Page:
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- Stylus Publishing
- 16 figures, 4 tables
- 226 x 147 x 15 mm
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- 250 g
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Living-Learning Communities that Work
A Research-Based Model for Design, Delivery, and Assessment399
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In 2007, the American Association of Colleges and Universities named learning communities a high-impact practice because of the potential of these communities to provide coherence to and ultimately improve undergraduate education. Institutional leaders have demonstrated a commitment to providing LLCs, but they currently do so primarily with anecdotal information to guide their work. As a result, there is substantial variation in organizational structure, collaboration, academic and social environments, programmatic integration, student outcomes, and overall quality related to LLC participation. To establish a stronger, more unified basis for designing and delivering effective LLCs, the authors of Living-Learning Communities that Work collaborated on the development of a comprehensive empirical framework for achieving the integrating potential of LLCs. This framework is designed to help practitioners guide the design, delivery, and assessment of LLCs. This book thoughtfully combines research and field-tested practice to document the essential components for best practices in living learning communities and presents them as a clear blueprint - the LLC best practices model - for LLC design. Practitioners, researchers, and institutional leaders can use the book as a guide to more effectively allocate resources to create and sustain LLCs and to realize the potential of these communities to improve undergraduate education.
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"[This book] provides a much needed Living-Learning Community (LLC) model that promises a unified living and learning experience. Despite LLCs' respected history in American higher education and identification as a high-impact practice, tight fiscal contexts and the press of accountability has continued to make it necessary for institutional leaders to demonstrate with evidence the value of LLCs, and in particular their contribution to contemporary concerns about student retention, learning, and success....The LLC best practices model in this book provides needed resources to institutions and LLC practitioners interested in designing and delivering LLCs that work better for all our students."" - Jillian Kinzie, Associate Director Indiana University Center for Postsecondary Research and NSSE, and Senior Scholar National Institute for Learning Outcomes Assessment (NILOA)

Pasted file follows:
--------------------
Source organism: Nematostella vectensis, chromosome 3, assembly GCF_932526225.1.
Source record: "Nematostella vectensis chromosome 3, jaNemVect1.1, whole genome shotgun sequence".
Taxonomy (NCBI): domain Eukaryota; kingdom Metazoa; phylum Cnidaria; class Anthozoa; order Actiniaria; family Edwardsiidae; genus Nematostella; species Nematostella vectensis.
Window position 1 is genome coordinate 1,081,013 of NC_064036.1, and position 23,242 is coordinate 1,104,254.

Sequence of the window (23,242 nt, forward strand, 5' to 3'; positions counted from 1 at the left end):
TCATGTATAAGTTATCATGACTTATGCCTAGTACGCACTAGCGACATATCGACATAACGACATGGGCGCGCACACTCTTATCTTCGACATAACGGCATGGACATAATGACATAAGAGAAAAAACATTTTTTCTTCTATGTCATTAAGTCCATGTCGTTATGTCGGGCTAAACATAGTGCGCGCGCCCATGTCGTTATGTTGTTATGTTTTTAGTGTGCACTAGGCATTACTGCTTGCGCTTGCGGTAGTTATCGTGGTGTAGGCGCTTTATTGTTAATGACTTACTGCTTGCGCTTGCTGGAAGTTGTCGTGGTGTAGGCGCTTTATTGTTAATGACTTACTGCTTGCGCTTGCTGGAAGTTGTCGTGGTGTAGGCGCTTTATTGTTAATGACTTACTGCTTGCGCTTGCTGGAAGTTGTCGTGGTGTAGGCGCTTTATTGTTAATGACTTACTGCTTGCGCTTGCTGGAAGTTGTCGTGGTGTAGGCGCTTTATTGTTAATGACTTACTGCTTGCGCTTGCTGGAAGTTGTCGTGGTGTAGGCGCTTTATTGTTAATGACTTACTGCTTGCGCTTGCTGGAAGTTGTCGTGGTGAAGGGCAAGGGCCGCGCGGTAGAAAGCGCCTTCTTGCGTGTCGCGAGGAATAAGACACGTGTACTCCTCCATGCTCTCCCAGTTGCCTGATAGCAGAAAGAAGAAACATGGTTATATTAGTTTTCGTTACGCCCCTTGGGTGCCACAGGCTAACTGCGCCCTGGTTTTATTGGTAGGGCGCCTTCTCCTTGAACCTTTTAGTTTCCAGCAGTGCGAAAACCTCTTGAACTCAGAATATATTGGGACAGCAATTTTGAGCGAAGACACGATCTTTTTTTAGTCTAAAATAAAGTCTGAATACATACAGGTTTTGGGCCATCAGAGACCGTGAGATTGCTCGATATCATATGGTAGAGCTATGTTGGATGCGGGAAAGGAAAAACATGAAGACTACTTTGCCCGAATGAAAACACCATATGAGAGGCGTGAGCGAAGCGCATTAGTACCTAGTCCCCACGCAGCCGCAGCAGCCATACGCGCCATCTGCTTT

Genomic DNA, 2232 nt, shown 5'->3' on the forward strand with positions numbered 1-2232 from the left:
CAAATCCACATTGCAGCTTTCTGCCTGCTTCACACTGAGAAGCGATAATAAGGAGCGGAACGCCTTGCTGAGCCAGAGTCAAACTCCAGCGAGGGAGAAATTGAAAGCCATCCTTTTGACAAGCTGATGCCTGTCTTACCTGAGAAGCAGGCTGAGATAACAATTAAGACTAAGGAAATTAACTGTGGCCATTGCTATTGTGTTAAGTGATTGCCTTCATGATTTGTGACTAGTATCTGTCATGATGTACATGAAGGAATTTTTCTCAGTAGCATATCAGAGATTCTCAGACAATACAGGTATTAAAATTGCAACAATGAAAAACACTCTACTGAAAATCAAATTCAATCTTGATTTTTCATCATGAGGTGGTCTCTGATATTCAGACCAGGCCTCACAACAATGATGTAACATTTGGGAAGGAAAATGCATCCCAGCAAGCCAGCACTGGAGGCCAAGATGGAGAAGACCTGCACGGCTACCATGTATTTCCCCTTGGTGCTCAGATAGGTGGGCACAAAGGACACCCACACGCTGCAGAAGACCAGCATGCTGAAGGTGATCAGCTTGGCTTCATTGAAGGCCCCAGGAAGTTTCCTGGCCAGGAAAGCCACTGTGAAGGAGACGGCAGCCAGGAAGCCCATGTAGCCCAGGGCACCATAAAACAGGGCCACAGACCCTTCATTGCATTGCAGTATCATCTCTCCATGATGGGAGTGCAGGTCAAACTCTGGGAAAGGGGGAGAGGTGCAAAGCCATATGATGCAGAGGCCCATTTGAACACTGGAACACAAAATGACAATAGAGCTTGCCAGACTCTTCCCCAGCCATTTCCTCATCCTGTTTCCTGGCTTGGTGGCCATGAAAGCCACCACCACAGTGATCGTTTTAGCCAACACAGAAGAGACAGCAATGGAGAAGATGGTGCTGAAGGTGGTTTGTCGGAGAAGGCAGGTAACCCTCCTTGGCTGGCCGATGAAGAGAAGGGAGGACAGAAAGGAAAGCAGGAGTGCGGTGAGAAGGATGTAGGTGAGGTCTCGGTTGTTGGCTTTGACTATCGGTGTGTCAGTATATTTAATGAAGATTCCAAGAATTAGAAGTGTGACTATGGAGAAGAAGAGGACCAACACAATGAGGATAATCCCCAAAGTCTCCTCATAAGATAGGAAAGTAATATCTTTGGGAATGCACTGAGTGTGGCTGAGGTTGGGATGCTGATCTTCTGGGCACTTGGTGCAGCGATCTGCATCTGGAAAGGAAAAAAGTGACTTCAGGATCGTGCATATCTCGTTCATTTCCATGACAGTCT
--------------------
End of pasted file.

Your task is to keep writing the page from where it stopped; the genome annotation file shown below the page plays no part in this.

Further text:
Karen Kurotsuchi Inkelas is an associate professor in the Curry School of Education at the University of Virginia. Karen was the Principal Investigator for the National Study of Living-Learning Programs from 2001-2011, which was funded by the National Science Foundation, the Association of College and University Housing Officers International, the American College Personnel Association, and the National Association of Student Personnel Administrators. Jody Jessup-Anger is associate professor of higher education and program coordinator of the Student Affairs in Higher Education master's program at Marquette University. Jody has written several research articles exploring the effectiveness of living-learning communities, authored a chapter about theoretical foundations of learning communities in the New Directions for Student Services monograph, and co-led the Elon University Center for Engaged Learning's research seminar on residential learning communities. Mimi Benjamin is assistant professor of Student Affairs in Higher Education at Indiana University of Pennsylvania. She is the editor of the 2015 New Directions for Student Services book Learning Communities from Start to Finish and served as co-leader for the Elon University Center for Engaged Learning's 2017-2019 research seminar on residential learning communities. Matt Wawrzynski is associate professor in the Department of Educational Administration and coordinator of the Higher, Adult, and Lifelong Education program and the Center for Higher and Adult Education at Michigan State University.
Foreword by Jillian Kinzie Acknowledgements 1) Introduction 2) Best Practices Model for Living-Learning Communities 3) Building the Infrastructure for Living-Learning Communities that Work 4) Academic Environment - Intellectual Hub of the Program 5) Co-curricular Environment - Reinforcing Goals and Objectives 6) The Pinnacle and Mortar of the Pyramid: The Final, Yet Crucial, Components 7) LLC Logistics and Costs 8) Sustainability and Concluding Thoughts Afterword by Jon Dooley and Peter Felten References Appendix